• What was your schedule during your days of preparation for exam?

As I was also practicing in High Court so I used to carry bare acts with me and read during lunch time and breaks in between the scheduled hearing of cases. After office hours I used to spend late night reading bare acts and few other books. During practice I barely had 3 to 4 hours to study.  Thereafter when I left practice to prepare for my judicial service exams I made schedule. I mostly spent my time in AC Joshi library in Chandigarh which is open round the clock 365 days. So I dedicated approx. 10 hours daily for my preparation.

  • What were the shortcomings you found due to which you were not able to qualify in earlier attempts?

According to me when somebody prepares for this examination there is a lot of confusion in initial days from where one should study, i.e., Books or academic notes or to read judgments. We often change our sources very often. For instance, I for preparing CPC read plenty of books by authors like Takwani, DN Mathur, AK Jain, Singhals and academic notes too so it made me unable to retain. Therefore one should prefer one source and make it as their bible and start studying and if you are getting extra knowledge from somewhere then add it to our own material. I consider my biggest shortcoming was that I was not able to determine particular source. Secondly, I didn’t focus on answer writing strategy. Thirdly, I always took language for granted and never focused upon it.

  • What obstacles did you face during your preparation days, if any?

When you are not able to qualify in your first attempt in judiciary exam then you feel monotonous in your life. It makes you feel low. So one should not feel like that. One major problem is that majority of judicial service examinations are mostly conducted at an erratic schedule and not as per the schedule like UPSC. In UPSC there is a fixed schedule i.e., it is always conducted at fixed schedule in the month of April every year but Judicial service examination are not conducted at such fixed schedule. I gave Haryana Judicial Service examination in 2015, I was not able to qualify and the next attempt came in 2019. So waiting 4 years is also the toughest thing for an aspirant. Many a times you have to wait for a long time for your next attempt in judicial exams and it makes you feel low. So to sustain in such pressure was the major obstacle in my life. Second thing was I lost my mother before my final attempt of DJS. It was an emotionally challenging moment of my life because I believed that it should not impact my preparation in order to realize her dream.

  • How was your Interview for judicial services and what questions were asked?

The panel which took my interview was very cordial. First thing was they made me feel comfortable because I believe they too were aware of the intense pressure I was in at that point of time. They asked a few personal questions; they give more importance to the details which you gave them while filling Judicial Service exam form. So they started questioning from that part of details only. I had mentioned that I was the president of moot court committee during college days. They acknowledged that thing and were happy about it as well. Then they asked a few basic questions of law on mutual consent, Hindu marriage Act. In my resume I had also mentioned that I had written a few books on IPC so they asked a few questions from IPC too.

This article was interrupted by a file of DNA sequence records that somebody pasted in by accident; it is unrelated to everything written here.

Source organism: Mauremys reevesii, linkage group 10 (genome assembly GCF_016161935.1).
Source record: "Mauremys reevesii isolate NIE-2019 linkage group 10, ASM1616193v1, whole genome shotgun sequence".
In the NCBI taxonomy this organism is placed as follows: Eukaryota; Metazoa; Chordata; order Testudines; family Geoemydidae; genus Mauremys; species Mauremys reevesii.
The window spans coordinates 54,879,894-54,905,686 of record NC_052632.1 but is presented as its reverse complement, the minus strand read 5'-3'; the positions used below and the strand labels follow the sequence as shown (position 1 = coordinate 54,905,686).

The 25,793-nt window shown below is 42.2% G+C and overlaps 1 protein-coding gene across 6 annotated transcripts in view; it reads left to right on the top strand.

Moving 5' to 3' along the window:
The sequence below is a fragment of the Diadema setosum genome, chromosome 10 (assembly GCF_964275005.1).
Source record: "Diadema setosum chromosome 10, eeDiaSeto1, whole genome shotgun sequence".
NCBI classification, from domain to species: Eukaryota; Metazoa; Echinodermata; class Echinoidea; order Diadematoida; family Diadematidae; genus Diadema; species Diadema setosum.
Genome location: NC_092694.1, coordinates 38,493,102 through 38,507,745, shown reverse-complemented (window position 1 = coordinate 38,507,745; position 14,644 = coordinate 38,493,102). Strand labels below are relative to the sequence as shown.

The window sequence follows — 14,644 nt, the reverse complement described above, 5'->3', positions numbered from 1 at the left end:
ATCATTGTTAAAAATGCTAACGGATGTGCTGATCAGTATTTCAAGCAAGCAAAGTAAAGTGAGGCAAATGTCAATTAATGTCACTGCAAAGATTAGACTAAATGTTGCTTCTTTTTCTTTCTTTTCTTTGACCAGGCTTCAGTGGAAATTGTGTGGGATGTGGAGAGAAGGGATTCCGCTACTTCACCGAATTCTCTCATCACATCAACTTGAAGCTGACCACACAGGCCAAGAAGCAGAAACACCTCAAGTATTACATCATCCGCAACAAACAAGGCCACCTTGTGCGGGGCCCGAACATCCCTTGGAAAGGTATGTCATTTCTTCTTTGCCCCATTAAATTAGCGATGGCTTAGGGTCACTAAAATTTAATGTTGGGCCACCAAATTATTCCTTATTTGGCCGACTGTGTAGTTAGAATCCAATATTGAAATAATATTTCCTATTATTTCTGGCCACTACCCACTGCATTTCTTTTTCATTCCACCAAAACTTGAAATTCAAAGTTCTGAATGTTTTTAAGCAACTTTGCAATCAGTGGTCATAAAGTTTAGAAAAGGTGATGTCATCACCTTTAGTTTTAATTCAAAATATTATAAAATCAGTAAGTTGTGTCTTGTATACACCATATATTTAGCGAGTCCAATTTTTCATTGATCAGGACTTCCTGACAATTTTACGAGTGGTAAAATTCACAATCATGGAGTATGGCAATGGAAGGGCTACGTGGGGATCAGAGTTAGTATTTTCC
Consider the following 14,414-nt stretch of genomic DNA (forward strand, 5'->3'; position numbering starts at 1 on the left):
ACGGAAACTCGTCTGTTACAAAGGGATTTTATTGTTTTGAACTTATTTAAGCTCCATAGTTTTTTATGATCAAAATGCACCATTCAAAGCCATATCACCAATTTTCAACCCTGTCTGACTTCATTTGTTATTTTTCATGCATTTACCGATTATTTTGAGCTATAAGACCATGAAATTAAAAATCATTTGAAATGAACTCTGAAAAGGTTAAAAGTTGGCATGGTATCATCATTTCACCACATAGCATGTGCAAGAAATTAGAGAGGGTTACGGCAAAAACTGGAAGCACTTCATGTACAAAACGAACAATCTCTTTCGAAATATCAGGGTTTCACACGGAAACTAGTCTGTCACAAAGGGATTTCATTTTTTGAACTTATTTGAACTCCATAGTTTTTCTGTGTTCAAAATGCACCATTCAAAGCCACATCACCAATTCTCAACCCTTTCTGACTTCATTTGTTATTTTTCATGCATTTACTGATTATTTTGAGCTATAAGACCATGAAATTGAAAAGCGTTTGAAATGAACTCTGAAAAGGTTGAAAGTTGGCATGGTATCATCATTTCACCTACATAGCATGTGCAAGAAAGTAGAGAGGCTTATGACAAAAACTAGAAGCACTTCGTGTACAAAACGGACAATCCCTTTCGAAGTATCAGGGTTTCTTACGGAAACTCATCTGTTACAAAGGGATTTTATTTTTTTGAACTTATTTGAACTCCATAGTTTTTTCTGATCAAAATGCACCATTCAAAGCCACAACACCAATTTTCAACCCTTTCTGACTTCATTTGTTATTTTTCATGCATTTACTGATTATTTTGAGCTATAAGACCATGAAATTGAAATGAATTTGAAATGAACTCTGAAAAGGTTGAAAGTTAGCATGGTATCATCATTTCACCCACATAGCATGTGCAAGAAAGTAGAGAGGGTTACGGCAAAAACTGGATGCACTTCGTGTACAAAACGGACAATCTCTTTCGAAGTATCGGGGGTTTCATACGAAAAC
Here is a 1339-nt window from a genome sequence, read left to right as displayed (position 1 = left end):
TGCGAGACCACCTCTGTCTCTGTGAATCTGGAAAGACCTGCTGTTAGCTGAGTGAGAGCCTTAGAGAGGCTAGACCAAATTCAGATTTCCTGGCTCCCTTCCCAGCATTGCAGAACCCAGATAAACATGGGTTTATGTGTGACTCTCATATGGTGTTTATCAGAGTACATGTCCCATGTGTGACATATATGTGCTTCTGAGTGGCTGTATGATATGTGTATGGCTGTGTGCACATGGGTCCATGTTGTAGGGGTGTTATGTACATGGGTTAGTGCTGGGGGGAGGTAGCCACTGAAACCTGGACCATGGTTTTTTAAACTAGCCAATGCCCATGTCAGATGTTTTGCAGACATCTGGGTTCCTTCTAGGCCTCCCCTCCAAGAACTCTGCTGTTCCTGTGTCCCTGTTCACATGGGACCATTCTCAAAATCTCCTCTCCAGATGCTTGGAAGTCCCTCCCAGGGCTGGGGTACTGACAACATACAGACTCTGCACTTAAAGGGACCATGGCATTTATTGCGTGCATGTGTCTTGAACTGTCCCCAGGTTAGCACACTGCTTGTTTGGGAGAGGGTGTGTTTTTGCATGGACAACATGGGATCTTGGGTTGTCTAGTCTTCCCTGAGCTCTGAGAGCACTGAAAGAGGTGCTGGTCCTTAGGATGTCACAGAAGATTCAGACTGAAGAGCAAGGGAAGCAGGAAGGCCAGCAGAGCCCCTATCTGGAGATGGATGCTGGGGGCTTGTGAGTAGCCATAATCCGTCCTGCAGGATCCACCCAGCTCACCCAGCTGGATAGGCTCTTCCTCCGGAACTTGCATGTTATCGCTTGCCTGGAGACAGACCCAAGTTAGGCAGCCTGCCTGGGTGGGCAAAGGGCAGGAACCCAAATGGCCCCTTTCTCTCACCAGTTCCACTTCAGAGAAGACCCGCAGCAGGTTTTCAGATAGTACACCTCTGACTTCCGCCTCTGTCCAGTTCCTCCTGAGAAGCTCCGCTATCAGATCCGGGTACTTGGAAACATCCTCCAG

• Which books would you refer for important substantive and procedural laws?

The following books I would refer

IPC-  Pillai

Crpc- RV kelkar

Indian evidence act- Avtar Singh

Constitution- Bare act

CPC-  Takwani and concise version of mullah.

  • According to you what is the best timing for starting to prepare for judiciary?

In initial days of five year integrated law course students usually change their targets frequently. So one should first fix their target because judiciary and litigation both are best in their respective sphere. Evaluation must be done with pros and cons of both, thereafter one should develop interest and start preparing for it. First two year in 5 year course and one year for 3 year course student must devote in evaluating what he has to do after graduating. When a student participates in moot he thinks litigation is best and but if you are a first generation lawyer then one usually thinks that judiciary is best because it has stability. Now answer to your moot question, student must also enjoy his college life and with that he must study properly some important subjects like IPC, Crpc, Constitution, Evidence, CPC which is in the curricular course as well. It will decrease a lot of pressure on him during preparation if he opts for judiciary. If you are dedicated towards your law course and start preparing from your final year then that will be the best thing.

  • Apart from this any other experience would you like to share with our readers?

Be determined towards your goal though at several time things may not work according to your plan. During preparations the aspirant must have patience and find their shortcomings and should work on it, so that he may improve and qualify in further attempt. At last, Be Positive and Determinant.

Best wishes to all!

Note: If you have any question regarding preparation please send us at satyamkumarverma@legalxpo.in . We will request on your behalf and will forward you.

This Interview has been taken by Satyam Kumar Verma (Founder, Legalxpo).